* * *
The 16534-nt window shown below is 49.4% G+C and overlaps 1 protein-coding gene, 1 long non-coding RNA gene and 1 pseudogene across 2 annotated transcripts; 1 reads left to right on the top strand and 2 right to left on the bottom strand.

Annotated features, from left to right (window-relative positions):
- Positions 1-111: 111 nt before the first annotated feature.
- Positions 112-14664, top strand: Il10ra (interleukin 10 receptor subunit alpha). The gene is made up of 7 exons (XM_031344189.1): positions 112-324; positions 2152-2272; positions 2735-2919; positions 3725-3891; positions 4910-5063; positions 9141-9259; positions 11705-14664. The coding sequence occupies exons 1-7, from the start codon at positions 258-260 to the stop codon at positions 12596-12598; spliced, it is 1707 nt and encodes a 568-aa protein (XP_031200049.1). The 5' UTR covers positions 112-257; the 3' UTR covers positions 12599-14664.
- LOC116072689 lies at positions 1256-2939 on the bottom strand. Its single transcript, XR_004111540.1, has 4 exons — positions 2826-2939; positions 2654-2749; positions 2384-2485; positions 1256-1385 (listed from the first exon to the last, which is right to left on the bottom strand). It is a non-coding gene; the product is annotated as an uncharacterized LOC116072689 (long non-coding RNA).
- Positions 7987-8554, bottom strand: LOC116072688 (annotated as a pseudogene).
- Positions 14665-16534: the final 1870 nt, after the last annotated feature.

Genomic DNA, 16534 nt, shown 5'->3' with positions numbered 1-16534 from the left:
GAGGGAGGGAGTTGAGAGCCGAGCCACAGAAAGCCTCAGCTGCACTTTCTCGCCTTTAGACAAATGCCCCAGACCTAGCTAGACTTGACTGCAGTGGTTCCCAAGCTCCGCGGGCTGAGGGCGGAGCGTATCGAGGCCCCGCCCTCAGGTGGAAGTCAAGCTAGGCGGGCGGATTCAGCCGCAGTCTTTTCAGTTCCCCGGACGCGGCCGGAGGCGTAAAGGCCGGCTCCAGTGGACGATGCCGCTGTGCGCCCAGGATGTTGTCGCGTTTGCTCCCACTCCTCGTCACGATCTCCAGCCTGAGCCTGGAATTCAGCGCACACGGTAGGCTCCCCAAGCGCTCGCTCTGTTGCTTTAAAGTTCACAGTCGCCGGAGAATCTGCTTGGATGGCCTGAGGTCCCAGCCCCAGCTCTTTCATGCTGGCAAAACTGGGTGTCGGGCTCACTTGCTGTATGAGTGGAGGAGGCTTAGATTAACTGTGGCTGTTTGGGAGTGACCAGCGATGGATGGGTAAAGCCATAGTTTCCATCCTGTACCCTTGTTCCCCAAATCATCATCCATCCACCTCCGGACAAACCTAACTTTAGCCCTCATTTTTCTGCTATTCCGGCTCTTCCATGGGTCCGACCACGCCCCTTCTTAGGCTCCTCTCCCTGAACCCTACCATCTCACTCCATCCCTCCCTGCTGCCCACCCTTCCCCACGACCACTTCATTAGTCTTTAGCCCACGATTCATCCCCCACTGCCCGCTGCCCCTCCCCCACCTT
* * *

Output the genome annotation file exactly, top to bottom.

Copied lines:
The 16534-nt window shown below is 49.4% G+C and overlaps 1 protein-coding gene, 1 long non-coding RNA gene and 1 pseudogene across 2 annotated transcripts; 1 reads left to right on the top strand and 2 right to left on the bottom strand.

Annotated features, from left to right (window-relative positions):
- Positions 1-111: 111 nt before the first annotated feature.
- Positions 112-14664, top strand: Il10ra (interleukin 10 receptor subunit alpha). The gene is made up of 7 exons (XM_031344189.1): positions 112-324; positions 2152-2272; positions 2735-2919; positions 3725-3891; positions 4910-5063; positions 9141-9259; positions 11705-14664. The coding sequence occupies exons 1-7, from the start codon at positions 258-260 to the stop codon at positions 12596-12598; spliced, it is 1707 nt and encodes a 568-aa protein (XP_031200049.1). The 5' UTR covers positions 112-257; the 3' UTR covers positions 12599-14664.
- LOC116072689 lies at positions 1256-2939 on the bottom strand. Its single transcript, XR_004111540.1, has 4 exons — positions 2826-2939; positions 2654-2749; positions 2384-2485; positions 1256-1385 (listed from the first exon to the last, which is right to left on the bottom strand). It is a non-coding gene; the product is annotated as an uncharacterized LOC116072689 (long non-coding RNA).
- Positions 7987-8554, bottom strand: LOC116072688 (annotated as a pseudogene).
- Positions 14665-16534: the final 1870 nt, after the last annotated feature.

Genomic DNA, 16534 nt, shown 5'->3' with positions numbered 1-16534 from the left:
GAGGGAGGGAGTTGAGAGCCGAGCCACAGAAAGCCTCAGCTGCACTTTCTCGCCTTTAGACAAATGCCCCAGACCTAGCTAGACTTGACTGCAGTGGTTCCCAAGCTCCGCGGGCTGAGGGCGGAGCGTATCGAGGCCCCGCCCTCAGGTGGAAGTCAAGCTAGGCGGGCGGATTCAGCCGCAGTCTTTTCAGTTCCCCGGACGCGGCCGGAGGCGTAAAGGCCGGCTCCAGTGGACGATGCCGCTGTGCGCCCAGGATGTTGTCGCGTTTGCTCCCACTCCTCGTCACGATCTCCAGCCTGAGCCTGGAATTCAGCGCACACGGTAGGCTCCCCAAGCGCTCGCTCTGTTGCTTTAAAGTTCACAGTCGCCGGAGAATCTGCTTGGATGGCCTGAGGTCCCAGCCCCAGCTCTTTCATGCTGGCAAAACTGGGTGTCGGGCTCACTTGCTGTATGAGTGGAGGAGGCTTAGATTAACTGTGGCTGTTTGGGAGTGACCAGCGATGGATGGGTAAAGCCATAGTTTCCATCCTGTACCCTTGTTCCCCAAATCATCATCCATCCACCTCCGGACAAACCTAACTTTAGCCCTCATTTTTCTGCTATTCCGGCTCTTCCATGGGTCCGACCACGCCCCTTCTTAGGCTCCTCTCCCTGAACCCTACCATCTCACTCCATCCCTCCCTGCTGCCCACCCTTCCCCACGACCACTTCATTAGTCTTTAGCCCACGATTCATCCCCCACTGCCCGCTGCCCCTCCCCCACCTT